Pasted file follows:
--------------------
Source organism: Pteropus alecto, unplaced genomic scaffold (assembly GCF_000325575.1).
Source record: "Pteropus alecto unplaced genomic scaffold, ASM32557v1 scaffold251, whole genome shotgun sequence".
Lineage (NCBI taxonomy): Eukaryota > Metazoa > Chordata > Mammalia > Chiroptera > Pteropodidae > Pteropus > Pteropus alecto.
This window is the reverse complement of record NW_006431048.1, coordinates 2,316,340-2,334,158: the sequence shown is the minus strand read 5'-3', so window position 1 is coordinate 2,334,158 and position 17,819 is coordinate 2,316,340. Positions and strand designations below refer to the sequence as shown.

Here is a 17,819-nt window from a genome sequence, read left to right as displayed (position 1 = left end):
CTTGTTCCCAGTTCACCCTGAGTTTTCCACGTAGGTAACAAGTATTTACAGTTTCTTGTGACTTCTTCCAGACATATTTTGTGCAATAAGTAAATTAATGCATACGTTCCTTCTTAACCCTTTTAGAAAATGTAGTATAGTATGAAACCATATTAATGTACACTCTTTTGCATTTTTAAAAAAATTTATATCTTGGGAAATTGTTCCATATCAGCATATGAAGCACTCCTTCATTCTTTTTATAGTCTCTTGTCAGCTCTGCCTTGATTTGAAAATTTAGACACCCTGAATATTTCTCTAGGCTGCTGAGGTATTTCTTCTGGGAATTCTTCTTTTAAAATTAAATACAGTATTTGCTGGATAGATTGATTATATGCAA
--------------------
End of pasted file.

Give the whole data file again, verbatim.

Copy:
Source organism: Pteropus alecto, unplaced genomic scaffold (assembly GCF_000325575.1).
Source record: "Pteropus alecto unplaced genomic scaffold, ASM32557v1 scaffold251, whole genome shotgun sequence".
Lineage (NCBI taxonomy): Eukaryota > Metazoa > Chordata > Mammalia > Chiroptera > Pteropodidae > Pteropus > Pteropus alecto.
This window is the reverse complement of record NW_006431048.1, coordinates 2,316,340-2,334,158: the sequence shown is the minus strand read 5'-3', so window position 1 is coordinate 2,334,158 and position 17,819 is coordinate 2,316,340. Positions and strand designations below refer to the sequence as shown.

Here is a 17,819-nt window from a genome sequence, read left to right as displayed (position 1 = left end):
CTTGTTCCCAGTTCACCCTGAGTTTTCCACGTAGGTAACAAGTATTTACAGTTTCTTGTGACTTCTTCCAGACATATTTTGTGCAATAAGTAAATTAATGCATACGTTCCTTCTTAACCCTTTTAGAAAATGTAGTATAGTATGAAACCATATTAATGTACACTCTTTTGCATTTTTAAAAAAATTTATATCTTGGGAAATTGTTCCATATCAGCATATGAAGCACTCCTTCATTCTTTTTATAGTCTCTTGTCAGCTCTGCCTTGATTTGAAAATTTAGACACCCTGAATATTTCTCTAGGCTGCTGAGGTATTTCTTCTGGGAATTCTTCTTTTAAAATTAAATACAGTATTTGCTGGATAGATTGATTATATGCAA